How do primary documents about the Paterson Strike represent the roles of women?
Elizabeth Gurley Flynn
Elizabeth Gurley Flynn Remembers the Paterson Strike of 1913,
Source, Elizabeth Gurley Flynn, The Rebel Girl: An Autobiography
(New York, 1955), 165-166.
This account of the strike assemblies at the home of Maria Botto and the women's meetings during the 1913 Paterson silk strike is by Elizabeth Gurley Flynn, a leader in the Industrial Workers of the World and leader of the Paterson strike. Flynn was 22 years old at the time of the strike. Her career as a radical began in 1906 when she was 16 and joined the Industrial Workers of the World (IWW). Flynn was especially popular among the women, for whom she held regular weekly meetings.
The life of a strike depends upon constant activities. In Paterson, as in all IWW strikes, there were mass picketing, daily mass meetings, children's meetings, the sending of many children to New York and New Jersey cities, and the unique Sunday gatherings. These were held in the afternoon in the little town of Haledon, just over the city line from Paterson. The mayor was a Socialist who welcomed us. A striker's family lived there in a two-story house. There was a balcony on the second floor, facing the street, opposite a large green field. It was a natural platform and amphitheatre. Sunday after Sunday, as the days became pleasanter, we spoke there to enormous crowds of thousands of people-the strikers and their families, workers from other Paterson industries, people from nearby New Jersey cities, delegations from New York of trade unionists, students and others. Visitors came from all over America and from foreign countries. People who saw these Haledon meetings never forgot them....
A touching episode occurred in one of our children's meetings. I was speaking in simple language about the conditions of silk workersÃ¢â‚¬"why their parents had to strike. I spoke of how little they were paid for weaving the beautiful silk, like the Lawrence workers who made the fine warm woolen cloth. Yet the textile workers do not wear either woolen or silk, while the rich people wear both. I asked: "Do you wear silk?" They answered in a lively chorus. "No!" I asked: Does your mother wear silk?" Again there was a loud "No!" But a child's voice interrupted, making a statement. This is what he said: "My mother has a silk dress. My father spoiled the cloth and had to bring it home." The silk worker had to pay for the piece he spoiled and only then did his wife get a silk dress!
We had a woman's meeting, too, in Paterson at which Haywood, Tresca and I spoke. When I told this story to the women clad in shoddy cotton dresses, there were murmurs of approval which confirmed that the child was right-all the silk they ever saw outside the mill was spoiled goods. Tresca made some remarks about shorter hours, people being less tired, more time to spend together and jokingly he said: "More babies." The women did not look amused. When Haywood interrupted and said: "No Carlo, we believe in birth control-a few babies, well cared for!" they burst into laughter and applause. They gladly agreed to sending the children to other cities and, chastened by the Lawrence experience, the police did not interfere this time.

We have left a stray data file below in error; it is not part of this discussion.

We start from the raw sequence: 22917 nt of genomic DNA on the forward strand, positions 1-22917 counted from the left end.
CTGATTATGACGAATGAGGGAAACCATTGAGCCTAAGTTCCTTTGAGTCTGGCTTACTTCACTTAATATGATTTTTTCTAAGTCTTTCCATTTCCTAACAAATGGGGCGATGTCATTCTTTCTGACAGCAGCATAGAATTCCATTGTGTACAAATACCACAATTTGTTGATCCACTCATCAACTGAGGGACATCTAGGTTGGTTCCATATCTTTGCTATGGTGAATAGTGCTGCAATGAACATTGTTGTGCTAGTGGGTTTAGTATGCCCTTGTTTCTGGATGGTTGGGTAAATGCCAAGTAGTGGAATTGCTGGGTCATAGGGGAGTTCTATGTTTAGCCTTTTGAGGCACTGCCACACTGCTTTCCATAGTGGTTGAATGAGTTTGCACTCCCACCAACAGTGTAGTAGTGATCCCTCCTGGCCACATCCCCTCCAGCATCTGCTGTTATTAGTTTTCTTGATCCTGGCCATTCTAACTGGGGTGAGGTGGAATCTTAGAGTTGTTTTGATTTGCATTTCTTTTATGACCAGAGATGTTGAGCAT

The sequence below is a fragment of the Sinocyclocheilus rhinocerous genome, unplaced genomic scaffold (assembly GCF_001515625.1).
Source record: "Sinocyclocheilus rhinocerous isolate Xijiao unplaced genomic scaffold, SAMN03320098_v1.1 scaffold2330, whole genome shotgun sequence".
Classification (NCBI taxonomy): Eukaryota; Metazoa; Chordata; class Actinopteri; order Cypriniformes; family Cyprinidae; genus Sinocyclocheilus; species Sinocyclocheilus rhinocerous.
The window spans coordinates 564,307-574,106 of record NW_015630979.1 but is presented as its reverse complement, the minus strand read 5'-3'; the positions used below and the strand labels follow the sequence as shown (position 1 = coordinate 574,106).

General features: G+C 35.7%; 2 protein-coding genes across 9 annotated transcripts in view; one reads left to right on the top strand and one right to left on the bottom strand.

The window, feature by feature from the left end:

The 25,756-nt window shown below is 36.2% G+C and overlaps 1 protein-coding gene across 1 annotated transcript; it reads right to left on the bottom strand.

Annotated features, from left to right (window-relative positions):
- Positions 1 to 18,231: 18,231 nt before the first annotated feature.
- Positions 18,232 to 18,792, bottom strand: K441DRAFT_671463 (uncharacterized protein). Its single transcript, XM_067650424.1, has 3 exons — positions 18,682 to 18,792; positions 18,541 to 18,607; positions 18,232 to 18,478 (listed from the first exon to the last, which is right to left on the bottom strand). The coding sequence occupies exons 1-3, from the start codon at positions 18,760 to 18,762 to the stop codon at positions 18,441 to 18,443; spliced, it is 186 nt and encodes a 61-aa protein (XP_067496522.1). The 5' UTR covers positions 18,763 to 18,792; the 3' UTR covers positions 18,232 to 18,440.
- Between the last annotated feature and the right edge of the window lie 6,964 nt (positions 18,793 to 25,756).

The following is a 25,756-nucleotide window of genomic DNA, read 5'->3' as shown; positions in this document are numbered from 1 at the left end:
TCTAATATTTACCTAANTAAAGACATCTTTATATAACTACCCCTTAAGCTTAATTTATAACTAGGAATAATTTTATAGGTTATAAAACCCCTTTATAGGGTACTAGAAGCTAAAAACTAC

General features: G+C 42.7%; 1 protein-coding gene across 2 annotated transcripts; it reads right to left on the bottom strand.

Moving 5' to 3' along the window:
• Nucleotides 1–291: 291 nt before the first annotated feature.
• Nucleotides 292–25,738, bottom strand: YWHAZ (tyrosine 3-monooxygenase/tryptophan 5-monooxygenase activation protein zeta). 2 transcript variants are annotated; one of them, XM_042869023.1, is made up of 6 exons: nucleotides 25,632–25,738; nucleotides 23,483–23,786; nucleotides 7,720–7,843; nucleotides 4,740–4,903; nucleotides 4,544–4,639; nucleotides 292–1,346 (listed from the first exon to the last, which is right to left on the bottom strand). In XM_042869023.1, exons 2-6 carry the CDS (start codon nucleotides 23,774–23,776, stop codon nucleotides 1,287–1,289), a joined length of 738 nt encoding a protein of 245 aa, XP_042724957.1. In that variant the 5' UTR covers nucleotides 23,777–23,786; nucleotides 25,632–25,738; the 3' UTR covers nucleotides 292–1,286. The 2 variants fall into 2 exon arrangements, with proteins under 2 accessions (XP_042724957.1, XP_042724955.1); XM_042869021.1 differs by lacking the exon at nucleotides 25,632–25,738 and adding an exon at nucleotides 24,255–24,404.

Part A: Elizabeth Gurley Flynn Primary Source
- Why was the Botto House an ideal location for the strike rallies and meetings?
- What significant point do you think Elizabeth Gurley Flynn was trying to make to the children with her questions about their parents and silk?
- What points does Flynn make in her account about how the textile workers' lives could be improved?
Bill Haywood Remembers the 1913 Paterson Strike
Source, William D. Haywood, "On the Paterson Picket Line,"
International Socialist Review, 13 (June 1913): 850-851.
In this excerpt from an article published during the 1913 Paterson Silk Strike by "Big" Bill Haywood, he comments on the women's role in the strike. Haywood was a founder and national leader of the Industrial Workers of the World (IWW).
...The women have been an enormous factor in the Paterson strike. Each meeting for them has been attended by bigger and bigger crowds. They are becoming deeply interested in the questions of the hour that are confronting women and are rapidly developing the sentiments that go to make up the great feminist movement of the world.
With them it is not a question of equal suffrage but of economic freedom. The women are ready to assume their share of the responsibility, on the picket line, in jail, even to the extent of sending their children away. Hundreds of children already have found good homes with their "strike parents" in New York.
The Mother in Jail.
Among the strikers gathered in by the police was a woman with a nursing baby. She was fined $10 and costs with the alternative of 20 days in jail. She was locked up, but the baby was not allowed to go with her. In twenty-four hours the mother's breasts were filled to bursting, but the baby on the outside was starving. He refused to take any other form of food. In a few more hours the condition of both mother and baby was dangerous, and Elizabeth Gurley Flynn went to see Recorder Carroll about the case. She told him unless the baby was allowed to have its mother it would soon die. Recorder Carroll's reply was as follows:
"That's None of My Business."
Part B: William "Big Bill" Haywood Primary Source
- For what reasons did Haywood seem to think women were involved in the labor movement?
- What was the purpose of Haywood's story about the mother and the baby? What sorts of feelings do you think he was trying to elicit from the strikers?
- Who do you think "Recorder Carroll" was?